Cyber Monday – a big push behind modernising the retail industry

Retail has been completely revolutionised by technology, as the shattering of online shopping records year-on-year clearly demonstrates. Many customers no longer want to leave the comfort and convenience of their own homes to get the best deals, forcing retailers to go to them instead especially on Cyber Monday – the bookend to a weekend that starts with Black Friday – which has become one of the biggest online shopping days of the year

This increasing shift in focus from brick and mortar to websites puts additional pressure on IT departments to provide reliable, secure platforms and infrastructure to support this quickly growing piece of retail business. The frenzy of clicking and filling up virtual shopping carts that propels Cyber Monday is an ideal example. In a recent survey conducted by Martec International, more than 90% of retailers identified loss of sales or inability to trade as the biggest business risks in the event of a critical application failure, with loss of customers a related concern.

Imagine the consequences if that failure were to occur on the day during the year when more shoppers turn their focus to their computer screens than any other, a day which continues the momentum of the most intense 30 days or so of the year for retailers. One way for retailers to minimise the risk of collapse during this period is to lean on a managed service provider to deliver the flexibility, scalability and agility that online sales platforms require to manage sudden bursts of activity. Retailers can also employ service providers to provide expert support to prevent downtime or glitches from impacting business revenues.

With the upfront cost of investing in infrastructure to manage sudden bursts of activity on days like Cyber Monday continually rising and becoming more prohibitive and inefficient, many retailers are turning to external organisations to provide the resources and scalability required to cope with peak periods. This approach also enables organisations to role back the infrastructure during quiter shopping periods at other times of the year.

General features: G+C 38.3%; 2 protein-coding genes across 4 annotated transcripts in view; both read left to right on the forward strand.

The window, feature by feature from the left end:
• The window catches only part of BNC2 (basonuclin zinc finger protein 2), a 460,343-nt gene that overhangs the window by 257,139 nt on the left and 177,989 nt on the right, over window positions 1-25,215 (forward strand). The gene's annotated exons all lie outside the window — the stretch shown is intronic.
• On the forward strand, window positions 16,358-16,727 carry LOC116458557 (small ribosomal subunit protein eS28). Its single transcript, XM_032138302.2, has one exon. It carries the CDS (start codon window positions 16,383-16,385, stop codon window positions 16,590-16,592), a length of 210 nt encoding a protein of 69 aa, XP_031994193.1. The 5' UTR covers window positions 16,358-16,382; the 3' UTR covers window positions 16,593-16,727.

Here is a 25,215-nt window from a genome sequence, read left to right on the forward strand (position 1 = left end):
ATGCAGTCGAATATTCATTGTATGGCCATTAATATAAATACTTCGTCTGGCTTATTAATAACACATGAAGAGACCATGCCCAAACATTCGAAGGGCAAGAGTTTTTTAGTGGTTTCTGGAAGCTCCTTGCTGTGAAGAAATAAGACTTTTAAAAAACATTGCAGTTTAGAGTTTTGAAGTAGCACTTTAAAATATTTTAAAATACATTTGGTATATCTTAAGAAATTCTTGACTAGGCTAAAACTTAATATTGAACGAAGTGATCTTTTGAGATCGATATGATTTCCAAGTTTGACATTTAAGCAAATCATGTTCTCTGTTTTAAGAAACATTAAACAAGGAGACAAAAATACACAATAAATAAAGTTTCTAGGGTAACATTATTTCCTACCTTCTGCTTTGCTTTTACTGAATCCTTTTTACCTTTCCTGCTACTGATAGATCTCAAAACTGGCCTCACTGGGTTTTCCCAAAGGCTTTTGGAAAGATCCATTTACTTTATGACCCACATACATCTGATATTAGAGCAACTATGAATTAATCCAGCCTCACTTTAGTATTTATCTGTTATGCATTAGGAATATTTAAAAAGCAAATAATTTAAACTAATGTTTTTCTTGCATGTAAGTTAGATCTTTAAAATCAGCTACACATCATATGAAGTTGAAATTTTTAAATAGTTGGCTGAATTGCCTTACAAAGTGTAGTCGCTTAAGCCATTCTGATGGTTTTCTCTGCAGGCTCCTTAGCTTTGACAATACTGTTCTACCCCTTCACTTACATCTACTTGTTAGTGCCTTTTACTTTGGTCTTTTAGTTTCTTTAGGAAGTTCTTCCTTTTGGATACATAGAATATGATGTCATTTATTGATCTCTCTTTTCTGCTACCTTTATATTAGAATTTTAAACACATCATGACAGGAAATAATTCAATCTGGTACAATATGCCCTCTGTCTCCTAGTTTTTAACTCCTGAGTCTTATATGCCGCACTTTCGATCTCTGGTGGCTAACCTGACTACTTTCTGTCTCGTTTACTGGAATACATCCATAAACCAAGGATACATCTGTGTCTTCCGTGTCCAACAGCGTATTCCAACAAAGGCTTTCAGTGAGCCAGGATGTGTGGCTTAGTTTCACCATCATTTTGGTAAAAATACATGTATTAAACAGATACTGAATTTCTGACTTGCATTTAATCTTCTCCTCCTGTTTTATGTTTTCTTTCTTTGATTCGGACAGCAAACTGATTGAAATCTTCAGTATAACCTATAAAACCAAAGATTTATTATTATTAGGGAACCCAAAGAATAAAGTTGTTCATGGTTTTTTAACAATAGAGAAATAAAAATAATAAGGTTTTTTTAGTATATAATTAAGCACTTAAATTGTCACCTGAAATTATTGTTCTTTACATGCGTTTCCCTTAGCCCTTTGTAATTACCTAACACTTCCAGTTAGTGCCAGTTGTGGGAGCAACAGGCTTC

This is supported by the Martec survey, which revealed that retailers are starting to truly understand the value of using cloud-based systems and managed service providers. As many as 94% of retailers surveyed in the UK and Ireland said they were comfortable using cloud-based systems for business-critical applications. And while they may have perceived the outsourcing of applications as risky in the past, retailers are now starting to view it as a good way to manage and minimise IT risk.

The survey also found that 77% of retailers have already outsourced at least one critical business application and, for many, outsourcing has become more popular than internal management for e-commerce systems. With more vendors looking to outsourced options for their solutions, confidence has grown among retailers over their use with the approval rating for outsourced solutions rising to 7.1 out of 10.

The more that retailers outsource, the more they understand the benefits from a resource allocation standpoint, whether for e-commerce, HR, payroll or other systems, as well as minimising risk.

This change in attitude towards embracing outsourcing is also a gauge of how acceptable cloud has become to retailers. Over a third cited risk management as the main reason for adopting cloud, effectively reversing the traditional view that outsourcing was the risk rather than one of the best ways to prevent it. Many retailers are becoming happier to assign the responsibility for managing risk and dealing with potential application failure to a cloud provider. In fact a large percentage of retailers even notes that cost is a major influence in their decision to outsource applications rather than risk, which illustrates just how mainstream it has become for many retailers.

Outsourcing cloud services is increasingly being viewed as an effective way for retailers to gain the benefits of technology without having to make substantial investments in their own infrastructure. As the volume of online sales grows inexorably, and Cyber Monday continues to reign as the biggest online shopping day of the year, retailers best choice to take advantage of shoppers looking for deals from the comfort of their own home is to harness cloud technologies. By embracing cloud, retailers can transform their businesses and meet the demands and challenges of the digital age. It makes sense for retailers to employ the services of cloud providers to meet their IT requirements and allow them to concentrate on their core business. For many, it may become an integral part of how they operate.

Find out more about Minimising IT Risk in Retail